I would like to think that I balanced everything quite well. I didn’t compromise on everything. But at the same time, I didn’t live a lavish life. After all, whatever I would have spent, I had to pay back with interest. But, I did make sure to have a good and memorable time at Aston University.
Getting a Professional (Full-Time) Job as an International Student
This was obviously the biggest challenge that I faced during my student life in the UK. It was 2009. The UK was going through its worst recession, and 2009 was the peak of the recession period. I was an international student. So, it was extremely hard and competitive.
I had applied to around 55 jobs, after which I got a call for the face-to-face interview. I had started my research on the job market before even landing in the UK. I started the job hunting process very early. I attended a few graduate events in Birmingham. I met a Career Coach at that Graduate Event, and it was very insightful. I also attended two graduate job events at the Aston University – one by GlaxoSmithKline and one by Accenture. I also took full advantage of the University Careers Services. I attended a few sessions on CV, Cover Letter and Jobs for International Students. They were really useful. Of course, I didn’t get a job or interview at those events. But, those gradually helped me to make polish my CV and improve my job hunting techniques.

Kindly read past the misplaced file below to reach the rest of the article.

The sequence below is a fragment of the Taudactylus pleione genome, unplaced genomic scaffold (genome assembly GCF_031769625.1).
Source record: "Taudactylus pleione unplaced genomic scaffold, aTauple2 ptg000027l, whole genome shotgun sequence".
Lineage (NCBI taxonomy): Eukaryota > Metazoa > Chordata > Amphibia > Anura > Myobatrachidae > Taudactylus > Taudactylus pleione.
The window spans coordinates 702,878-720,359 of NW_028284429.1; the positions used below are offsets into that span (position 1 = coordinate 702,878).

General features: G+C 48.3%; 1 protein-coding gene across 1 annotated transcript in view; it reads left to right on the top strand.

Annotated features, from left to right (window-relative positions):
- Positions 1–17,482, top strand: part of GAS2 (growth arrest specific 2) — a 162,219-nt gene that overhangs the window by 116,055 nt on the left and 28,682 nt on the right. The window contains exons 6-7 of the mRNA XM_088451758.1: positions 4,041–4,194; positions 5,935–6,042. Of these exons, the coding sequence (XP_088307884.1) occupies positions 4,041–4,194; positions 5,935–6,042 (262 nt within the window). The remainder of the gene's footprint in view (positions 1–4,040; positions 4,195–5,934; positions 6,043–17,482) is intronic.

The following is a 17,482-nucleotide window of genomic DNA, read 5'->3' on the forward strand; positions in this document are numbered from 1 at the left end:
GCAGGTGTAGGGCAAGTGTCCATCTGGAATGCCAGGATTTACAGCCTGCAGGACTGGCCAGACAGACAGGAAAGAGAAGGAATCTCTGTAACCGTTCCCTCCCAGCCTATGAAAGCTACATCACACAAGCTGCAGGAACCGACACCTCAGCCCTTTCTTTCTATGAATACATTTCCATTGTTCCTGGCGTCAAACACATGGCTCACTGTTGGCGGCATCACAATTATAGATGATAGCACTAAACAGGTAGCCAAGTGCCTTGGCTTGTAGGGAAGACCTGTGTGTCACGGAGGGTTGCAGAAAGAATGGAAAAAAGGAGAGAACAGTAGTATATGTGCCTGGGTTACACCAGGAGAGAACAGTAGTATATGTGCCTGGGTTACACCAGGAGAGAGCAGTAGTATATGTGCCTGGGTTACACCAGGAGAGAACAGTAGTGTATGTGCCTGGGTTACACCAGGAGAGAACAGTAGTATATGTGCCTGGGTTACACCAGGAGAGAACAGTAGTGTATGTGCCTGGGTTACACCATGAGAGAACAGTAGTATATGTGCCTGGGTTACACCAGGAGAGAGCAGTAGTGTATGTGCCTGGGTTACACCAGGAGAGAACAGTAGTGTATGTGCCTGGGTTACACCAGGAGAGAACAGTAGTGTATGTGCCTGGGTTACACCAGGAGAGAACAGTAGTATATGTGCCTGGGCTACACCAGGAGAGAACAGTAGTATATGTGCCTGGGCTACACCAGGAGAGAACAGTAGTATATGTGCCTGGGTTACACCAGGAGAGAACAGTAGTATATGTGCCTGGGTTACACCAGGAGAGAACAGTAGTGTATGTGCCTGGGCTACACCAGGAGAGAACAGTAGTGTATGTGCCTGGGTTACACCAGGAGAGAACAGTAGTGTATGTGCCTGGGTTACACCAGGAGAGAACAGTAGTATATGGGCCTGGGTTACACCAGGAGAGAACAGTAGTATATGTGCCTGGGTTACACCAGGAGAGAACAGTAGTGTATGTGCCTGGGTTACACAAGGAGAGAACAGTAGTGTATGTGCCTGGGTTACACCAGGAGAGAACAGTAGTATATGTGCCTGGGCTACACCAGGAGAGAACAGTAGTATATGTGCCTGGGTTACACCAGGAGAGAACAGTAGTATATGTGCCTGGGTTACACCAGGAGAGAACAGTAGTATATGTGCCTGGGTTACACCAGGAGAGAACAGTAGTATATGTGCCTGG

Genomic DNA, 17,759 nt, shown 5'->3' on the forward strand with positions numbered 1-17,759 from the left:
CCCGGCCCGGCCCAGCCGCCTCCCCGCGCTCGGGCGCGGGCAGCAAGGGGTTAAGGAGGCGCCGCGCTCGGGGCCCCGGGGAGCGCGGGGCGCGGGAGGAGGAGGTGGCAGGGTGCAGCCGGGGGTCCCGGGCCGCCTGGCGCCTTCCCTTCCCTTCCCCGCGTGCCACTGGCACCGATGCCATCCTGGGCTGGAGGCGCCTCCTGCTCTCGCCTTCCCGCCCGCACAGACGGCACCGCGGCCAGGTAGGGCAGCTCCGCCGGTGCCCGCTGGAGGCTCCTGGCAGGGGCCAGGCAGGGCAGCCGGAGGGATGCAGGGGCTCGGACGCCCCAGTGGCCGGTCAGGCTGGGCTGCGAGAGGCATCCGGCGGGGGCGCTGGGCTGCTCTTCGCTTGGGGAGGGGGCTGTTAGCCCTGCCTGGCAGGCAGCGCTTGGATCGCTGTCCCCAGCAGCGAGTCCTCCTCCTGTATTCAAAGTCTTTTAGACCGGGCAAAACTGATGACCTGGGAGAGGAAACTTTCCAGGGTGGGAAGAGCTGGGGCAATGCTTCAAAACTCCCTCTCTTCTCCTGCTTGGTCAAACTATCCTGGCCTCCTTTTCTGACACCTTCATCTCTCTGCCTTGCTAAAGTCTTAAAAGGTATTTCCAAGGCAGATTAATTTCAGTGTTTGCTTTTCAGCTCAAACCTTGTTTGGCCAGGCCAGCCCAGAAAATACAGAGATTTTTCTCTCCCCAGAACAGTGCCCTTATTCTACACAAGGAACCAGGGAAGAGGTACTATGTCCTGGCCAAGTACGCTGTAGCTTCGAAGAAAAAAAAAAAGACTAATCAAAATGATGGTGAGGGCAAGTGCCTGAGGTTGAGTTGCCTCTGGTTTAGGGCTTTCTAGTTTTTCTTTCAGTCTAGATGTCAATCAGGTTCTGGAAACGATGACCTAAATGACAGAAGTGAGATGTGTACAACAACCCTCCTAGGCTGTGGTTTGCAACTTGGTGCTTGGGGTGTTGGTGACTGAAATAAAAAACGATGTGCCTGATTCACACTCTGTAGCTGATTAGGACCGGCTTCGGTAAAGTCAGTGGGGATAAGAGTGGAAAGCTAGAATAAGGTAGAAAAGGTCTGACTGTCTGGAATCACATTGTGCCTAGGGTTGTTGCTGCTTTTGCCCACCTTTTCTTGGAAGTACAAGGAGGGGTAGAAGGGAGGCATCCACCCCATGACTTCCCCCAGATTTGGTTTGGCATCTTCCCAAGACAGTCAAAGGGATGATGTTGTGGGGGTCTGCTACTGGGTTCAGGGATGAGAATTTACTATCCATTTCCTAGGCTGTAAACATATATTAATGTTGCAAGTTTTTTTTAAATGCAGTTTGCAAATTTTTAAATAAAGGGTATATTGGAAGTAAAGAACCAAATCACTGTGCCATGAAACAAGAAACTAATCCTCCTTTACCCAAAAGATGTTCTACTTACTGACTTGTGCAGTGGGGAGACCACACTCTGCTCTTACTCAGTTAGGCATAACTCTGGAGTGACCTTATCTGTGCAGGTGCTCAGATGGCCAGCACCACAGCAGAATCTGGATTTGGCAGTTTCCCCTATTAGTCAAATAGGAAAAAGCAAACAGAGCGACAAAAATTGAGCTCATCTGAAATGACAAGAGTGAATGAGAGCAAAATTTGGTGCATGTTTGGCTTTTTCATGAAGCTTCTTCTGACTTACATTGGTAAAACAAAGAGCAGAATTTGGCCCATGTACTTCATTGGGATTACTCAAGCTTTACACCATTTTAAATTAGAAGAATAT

At last, I did get an interview call at the University of Oxford. The interview was scheduled for 25th November (2009). Before attending the interview I contacted my Course-Director, Thesis Supervisor, and Career Coach. They gave me a few tips, which were later proved to be very useful during the interview. I got the job offer on 7th December 2009. That was truly one of the happiest days of my life. Later, I started working on 5th January 2010.
My course ended in September 2009. On paper, it seems that I got the job offer within two months after finishing my course. But, I got the job offer after a job-hunting phase of almost 9/10 months.
I did face several challenges. But, given a chance again, I would like to do it again. Thanks to all my friends, tutors, mentors and the Aston University for making my study abroad journey a memorable one. I hope you liked my Study Abroad Experience. So, you might also like the following stories:
Ajay’s Inspiring Journey from IIT-Roorkee to the Harvard Business School MBA Program